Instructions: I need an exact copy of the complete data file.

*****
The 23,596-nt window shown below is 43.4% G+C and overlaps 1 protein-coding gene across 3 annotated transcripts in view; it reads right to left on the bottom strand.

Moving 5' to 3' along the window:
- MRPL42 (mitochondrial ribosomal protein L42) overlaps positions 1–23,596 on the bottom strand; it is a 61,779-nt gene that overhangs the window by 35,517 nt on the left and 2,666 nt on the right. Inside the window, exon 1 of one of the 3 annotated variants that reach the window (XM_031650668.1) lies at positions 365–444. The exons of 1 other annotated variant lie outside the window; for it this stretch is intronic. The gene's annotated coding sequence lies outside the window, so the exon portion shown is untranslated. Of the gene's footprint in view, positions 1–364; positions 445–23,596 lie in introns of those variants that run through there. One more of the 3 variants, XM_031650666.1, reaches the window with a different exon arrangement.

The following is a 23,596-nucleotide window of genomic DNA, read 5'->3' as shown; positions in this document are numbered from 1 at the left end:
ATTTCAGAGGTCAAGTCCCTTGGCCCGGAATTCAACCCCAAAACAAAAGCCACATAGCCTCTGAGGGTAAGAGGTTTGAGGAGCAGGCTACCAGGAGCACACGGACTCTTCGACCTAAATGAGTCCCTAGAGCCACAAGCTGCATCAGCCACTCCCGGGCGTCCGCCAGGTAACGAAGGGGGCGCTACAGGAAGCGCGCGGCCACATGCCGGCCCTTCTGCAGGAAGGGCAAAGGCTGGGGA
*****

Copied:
The 23,596-nt window shown below is 43.4% G+C and overlaps 1 protein-coding gene across 3 annotated transcripts in view; it reads right to left on the bottom strand.

Moving 5' to 3' along the window:
- MRPL42 (mitochondrial ribosomal protein L42) overlaps positions 1–23,596 on the bottom strand; it is a 61,779-nt gene that overhangs the window by 35,517 nt on the left and 2,666 nt on the right. Inside the window, exon 1 of one of the 3 annotated variants that reach the window (XM_031650668.1) lies at positions 365–444. The exons of 1 other annotated variant lie outside the window; for it this stretch is intronic. The gene's annotated coding sequence lies outside the window, so the exon portion shown is untranslated. Of the gene's footprint in view, positions 1–364; positions 445–23,596 lie in introns of those variants that run through there. One more of the 3 variants, XM_031650666.1, reaches the window with a different exon arrangement.

The following is a 23,596-nucleotide window of genomic DNA, read 5'->3' as shown; positions in this document are numbered from 1 at the left end:
ATTTCAGAGGTCAAGTCCCTTGGCCCGGAATTCAACCCCAAAACAAAAGCCACATAGCCTCTGAGGGTAAGAGGTTTGAGGAGCAGGCTACCAGGAGCACACGGACTCTTCGACCTAAATGAGTCCCTAGAGCCACAAGCTGCATCAGCCACTCCCGGGCGTCCGCCAGGTAACGAAGGGGGCGCTACAGGAAGCGCGCGGCCACATGCCGGCCCTTCTGCAGGAAGGGCAAAGGCTGGGGA